Wood Elves also benefit from the Woodland Creature special ability, which allows them to move through wooded terrain without penalty. Wood Elves who can enter a wood while retreating from their foes will put a good-sized gap between them and their oppressors and perhaps buy an extra turn or two of harassment. Anyone who is foolish enough to pursue these Elves will see them skip right through the other side of the wood and watch as these troops become encumbered in it. If the foe tries to go around, the harassment continues and the Elves may be able to cut back the way they came and leave their foes staring at an empty back of the woods, buying more time.
6) Application of Principles #2: Dwarf Rangers with Throwing Axes or Dwarf Longbows

Dwarf Rangers provide a different kind of skirmisher: the armored kind. Very few skirmishers can get to D5, but the Dwarf Rangers do. For 10 points each, a Dwarf Ranger armed with throwing axes or a Dwarf Longbow is dangerous and capable of dealing damage to his foes. If your enemy uses Strength 2 bows, these skirmishers are some of the best to use, since their D5 means they are wounded on a 6s, instead of 5s.
Like the Elves mentioned above, the throwing axes of these Dwarves can be lethal against enemies. Unlike the Elves, however, your units only move at 5" each turn, which means that if you're playing against a foe with 6" movement you may not be able to skirmish as much. Against Goblins with 5" movement, however, you can readily engage in the steady retreat with throwing axes to reduce their numbers. Dwarf longbows can shoot just as far as Elf bows, but are only Strength 2 instead of Strength 3. This makes them good bows to include in a Dwarf army, though, since the extra 6" at a 3+ Shoot Value is great against D4 and D6 foes.

While the Elves can move through wooded terrain without penalty, Dwarf Rangers can move through rocky terrain without penalty. Just like the woods, these rocky places can give your Rangers the opportunity to place distance between them and their foes and also provide solid cover for your troops. Rocky ground can also be used to form choke points depending on their placement and this allows you to have your enemy choose to face a solid line of Dwarf Warriors or try to catch the Dwarf Rangers harassing their flank by slogging through rocky terrain. This choice will usually favor the Rangers if the foe thinks they can catch them and if they don't make that choice, your rangers should be there to hammer his flank hard and take out his spearmen.

7) Application of Principles #3: Riders of Rohan/Warriors of Rohan/Rohan Royal Guards with throwing spears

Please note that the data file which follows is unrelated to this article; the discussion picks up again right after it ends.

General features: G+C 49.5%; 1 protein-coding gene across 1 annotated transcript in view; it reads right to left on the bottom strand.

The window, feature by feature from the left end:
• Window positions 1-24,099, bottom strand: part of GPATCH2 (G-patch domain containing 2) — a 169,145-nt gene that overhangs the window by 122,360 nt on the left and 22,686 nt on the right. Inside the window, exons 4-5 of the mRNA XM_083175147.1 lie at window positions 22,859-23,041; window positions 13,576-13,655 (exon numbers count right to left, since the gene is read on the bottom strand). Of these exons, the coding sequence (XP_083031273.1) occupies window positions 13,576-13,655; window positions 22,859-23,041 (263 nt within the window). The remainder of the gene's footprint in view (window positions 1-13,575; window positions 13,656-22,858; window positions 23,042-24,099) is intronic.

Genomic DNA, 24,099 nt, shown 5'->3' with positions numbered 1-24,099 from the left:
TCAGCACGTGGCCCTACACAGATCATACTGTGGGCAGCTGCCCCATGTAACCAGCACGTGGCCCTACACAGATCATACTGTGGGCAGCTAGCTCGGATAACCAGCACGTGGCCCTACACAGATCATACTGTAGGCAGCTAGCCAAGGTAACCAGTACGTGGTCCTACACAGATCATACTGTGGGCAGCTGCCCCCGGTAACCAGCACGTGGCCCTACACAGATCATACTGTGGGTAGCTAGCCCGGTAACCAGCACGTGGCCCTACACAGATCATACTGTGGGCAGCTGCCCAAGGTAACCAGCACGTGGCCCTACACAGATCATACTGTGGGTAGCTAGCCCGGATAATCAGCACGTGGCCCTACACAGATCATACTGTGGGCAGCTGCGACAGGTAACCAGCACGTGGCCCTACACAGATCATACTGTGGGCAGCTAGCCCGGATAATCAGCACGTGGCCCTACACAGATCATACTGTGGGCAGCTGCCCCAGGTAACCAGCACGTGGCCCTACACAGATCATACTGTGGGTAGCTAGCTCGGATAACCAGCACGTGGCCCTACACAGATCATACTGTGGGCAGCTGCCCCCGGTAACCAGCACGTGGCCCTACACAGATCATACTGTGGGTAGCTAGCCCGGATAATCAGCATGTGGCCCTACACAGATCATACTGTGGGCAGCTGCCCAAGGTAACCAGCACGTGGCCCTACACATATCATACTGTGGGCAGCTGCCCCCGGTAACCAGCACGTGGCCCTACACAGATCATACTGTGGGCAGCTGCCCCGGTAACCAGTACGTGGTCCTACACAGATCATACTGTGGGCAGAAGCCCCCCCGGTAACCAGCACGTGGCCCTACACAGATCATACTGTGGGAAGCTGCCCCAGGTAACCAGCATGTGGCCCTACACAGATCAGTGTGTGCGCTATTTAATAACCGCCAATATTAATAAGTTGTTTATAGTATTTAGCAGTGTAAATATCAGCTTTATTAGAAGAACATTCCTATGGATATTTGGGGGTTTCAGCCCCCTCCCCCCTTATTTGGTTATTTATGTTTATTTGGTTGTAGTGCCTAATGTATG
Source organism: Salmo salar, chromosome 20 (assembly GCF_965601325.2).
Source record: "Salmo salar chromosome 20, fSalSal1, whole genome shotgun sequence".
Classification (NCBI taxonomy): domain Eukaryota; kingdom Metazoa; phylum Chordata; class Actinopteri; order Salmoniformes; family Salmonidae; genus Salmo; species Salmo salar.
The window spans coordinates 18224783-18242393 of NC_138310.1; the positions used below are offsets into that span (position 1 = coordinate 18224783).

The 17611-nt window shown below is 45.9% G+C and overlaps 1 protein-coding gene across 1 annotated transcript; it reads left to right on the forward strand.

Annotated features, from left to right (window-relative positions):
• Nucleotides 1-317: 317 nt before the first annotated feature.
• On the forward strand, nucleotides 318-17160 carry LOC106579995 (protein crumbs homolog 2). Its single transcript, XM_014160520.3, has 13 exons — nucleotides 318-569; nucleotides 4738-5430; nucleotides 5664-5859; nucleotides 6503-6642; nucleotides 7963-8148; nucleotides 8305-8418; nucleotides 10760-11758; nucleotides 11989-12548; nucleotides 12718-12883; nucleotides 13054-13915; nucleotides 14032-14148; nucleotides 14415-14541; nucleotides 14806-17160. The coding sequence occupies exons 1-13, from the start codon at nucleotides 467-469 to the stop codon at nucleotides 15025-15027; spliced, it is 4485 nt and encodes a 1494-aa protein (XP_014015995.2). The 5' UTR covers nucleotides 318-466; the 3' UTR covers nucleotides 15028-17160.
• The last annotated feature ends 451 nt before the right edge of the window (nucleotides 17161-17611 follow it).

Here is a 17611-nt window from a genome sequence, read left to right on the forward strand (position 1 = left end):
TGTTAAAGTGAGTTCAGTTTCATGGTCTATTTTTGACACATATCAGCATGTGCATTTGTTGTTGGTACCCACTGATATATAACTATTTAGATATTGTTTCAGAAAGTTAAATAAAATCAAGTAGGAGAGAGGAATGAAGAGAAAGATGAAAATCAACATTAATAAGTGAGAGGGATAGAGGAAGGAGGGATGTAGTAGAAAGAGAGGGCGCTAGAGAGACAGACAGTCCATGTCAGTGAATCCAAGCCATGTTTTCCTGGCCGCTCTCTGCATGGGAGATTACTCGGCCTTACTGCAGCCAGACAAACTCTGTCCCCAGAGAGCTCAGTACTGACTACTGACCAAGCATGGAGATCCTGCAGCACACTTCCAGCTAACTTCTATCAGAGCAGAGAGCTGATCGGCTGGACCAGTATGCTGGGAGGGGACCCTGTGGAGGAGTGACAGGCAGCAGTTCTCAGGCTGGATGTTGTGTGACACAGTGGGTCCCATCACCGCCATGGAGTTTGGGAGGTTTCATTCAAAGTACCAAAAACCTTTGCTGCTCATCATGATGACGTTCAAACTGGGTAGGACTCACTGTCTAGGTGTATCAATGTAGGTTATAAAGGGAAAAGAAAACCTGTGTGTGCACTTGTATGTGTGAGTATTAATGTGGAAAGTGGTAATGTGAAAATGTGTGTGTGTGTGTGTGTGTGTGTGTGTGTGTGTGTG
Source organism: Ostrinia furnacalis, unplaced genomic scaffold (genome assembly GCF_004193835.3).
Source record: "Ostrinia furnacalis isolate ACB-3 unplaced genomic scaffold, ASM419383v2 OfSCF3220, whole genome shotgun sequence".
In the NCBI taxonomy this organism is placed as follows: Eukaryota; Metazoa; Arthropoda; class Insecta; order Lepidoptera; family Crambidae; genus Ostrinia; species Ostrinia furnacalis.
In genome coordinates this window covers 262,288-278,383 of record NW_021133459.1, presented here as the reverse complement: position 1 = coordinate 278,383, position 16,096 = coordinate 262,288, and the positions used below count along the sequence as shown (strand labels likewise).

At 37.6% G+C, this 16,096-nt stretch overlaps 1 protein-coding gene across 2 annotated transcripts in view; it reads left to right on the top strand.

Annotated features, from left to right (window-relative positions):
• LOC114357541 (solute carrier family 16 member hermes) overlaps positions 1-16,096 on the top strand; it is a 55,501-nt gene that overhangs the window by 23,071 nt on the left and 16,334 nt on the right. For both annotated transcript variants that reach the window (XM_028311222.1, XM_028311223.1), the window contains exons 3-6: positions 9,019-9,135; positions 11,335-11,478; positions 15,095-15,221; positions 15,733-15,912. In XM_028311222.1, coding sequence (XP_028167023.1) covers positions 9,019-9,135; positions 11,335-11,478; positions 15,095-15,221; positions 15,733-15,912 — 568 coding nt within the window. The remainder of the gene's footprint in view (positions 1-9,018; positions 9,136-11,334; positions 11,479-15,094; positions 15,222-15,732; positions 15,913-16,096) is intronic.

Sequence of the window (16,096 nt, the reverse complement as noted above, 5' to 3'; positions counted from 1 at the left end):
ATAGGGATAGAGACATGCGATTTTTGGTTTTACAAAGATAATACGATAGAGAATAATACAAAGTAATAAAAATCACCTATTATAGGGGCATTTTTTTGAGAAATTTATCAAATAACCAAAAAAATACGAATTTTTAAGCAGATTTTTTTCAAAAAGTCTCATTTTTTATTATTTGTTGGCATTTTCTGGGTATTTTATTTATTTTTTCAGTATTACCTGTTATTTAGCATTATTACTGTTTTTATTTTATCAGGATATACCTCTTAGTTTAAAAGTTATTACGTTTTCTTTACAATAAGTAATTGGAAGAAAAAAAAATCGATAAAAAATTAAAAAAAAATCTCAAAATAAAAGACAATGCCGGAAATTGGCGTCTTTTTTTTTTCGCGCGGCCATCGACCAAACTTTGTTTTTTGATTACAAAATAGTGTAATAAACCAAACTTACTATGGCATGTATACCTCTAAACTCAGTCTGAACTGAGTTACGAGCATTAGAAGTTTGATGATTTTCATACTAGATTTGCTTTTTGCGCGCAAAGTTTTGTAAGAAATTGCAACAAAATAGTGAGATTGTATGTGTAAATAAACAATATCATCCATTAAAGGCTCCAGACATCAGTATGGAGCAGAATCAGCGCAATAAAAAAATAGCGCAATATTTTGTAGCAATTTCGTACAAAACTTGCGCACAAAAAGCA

The Host of Rohan is almost exclusively a skirmish force: D4-D5 units carrying throwing weapons or bows (either on foot or on horseback) provides an army that lives and dies based on how many foes fall before combat begins. Warriors of Rohan have a standard profile with a Shoot value of 4+ and Defense 5 (when carrying a shield), allowing them to field a large band of skirmishers for 9 points each. This army, however, also provides incredible skirmishing cavalry in addition to elite skirmish infantry.
Riders of Rohan cost 13-15 points and begin with both a bow and shield. These D5 cavalry can resist enemy archer fire (though they benefit greatly from cover as well) and can be equipped with throwing weapons, allowing you to skirmish with your foe easily and outmaneuver him while keeping the fire up. If you move half of your distance, you can shoot with a bow from 24" away, allowing you to engage the enemy's light troops before they are anywhere near your forces (or take shots at his cavalry units with throwing weapons). If the enemy comes closer, you can use throwing weapons (if equipped) and hammer Defense 5 foes who close in on your troops. Though these are costly skirmish units, their effectiveness in combat is undeniable.

Rohan Royal Guards cost 10-12 points and provide an elite warrior with the ability to skirmish. With heavy armor and shields, these guys are D6 and can stand against most barrages that hit them. Throwing spears allow them to skirmish a little but if they are caught by the enemy, they bring Fight 4 to bear against their foes. Royal Guards can also be mounted for 6 points each, allowing them to bring an incredible Fight value to the advantages of cavalry outlined above.

Conclusion: Skirmishers in the Ranks of Evil
I hope this gives you a few ideas on how to employ skirmish units in your armies. I mentioned before that Armies of Evil can also field skirmish units, though their selection of units is much lower. Warg Riders, Haradhrim Raiders, Corsairs of all kinds, and Goblin Prowlers can be used to skirmish with a foe, and can use the same strategies identified above (corsairs operate a lot like Wood Elves with throwing weapons while Haradhrim cavalry have slightly lower defense but are similar to Rohan cavalry). All told, most Evil units fall into the traditional "men-at-arms" categories. In a future post, I'll show you an allied contingent at 600 points that fields an army of strictly skirmish units and see how it fairs against a foe that fields a conventional army without skirmish units to illustrate the usage of these principles. What armies will these be? Well, expect to go underground sometime very, very soon...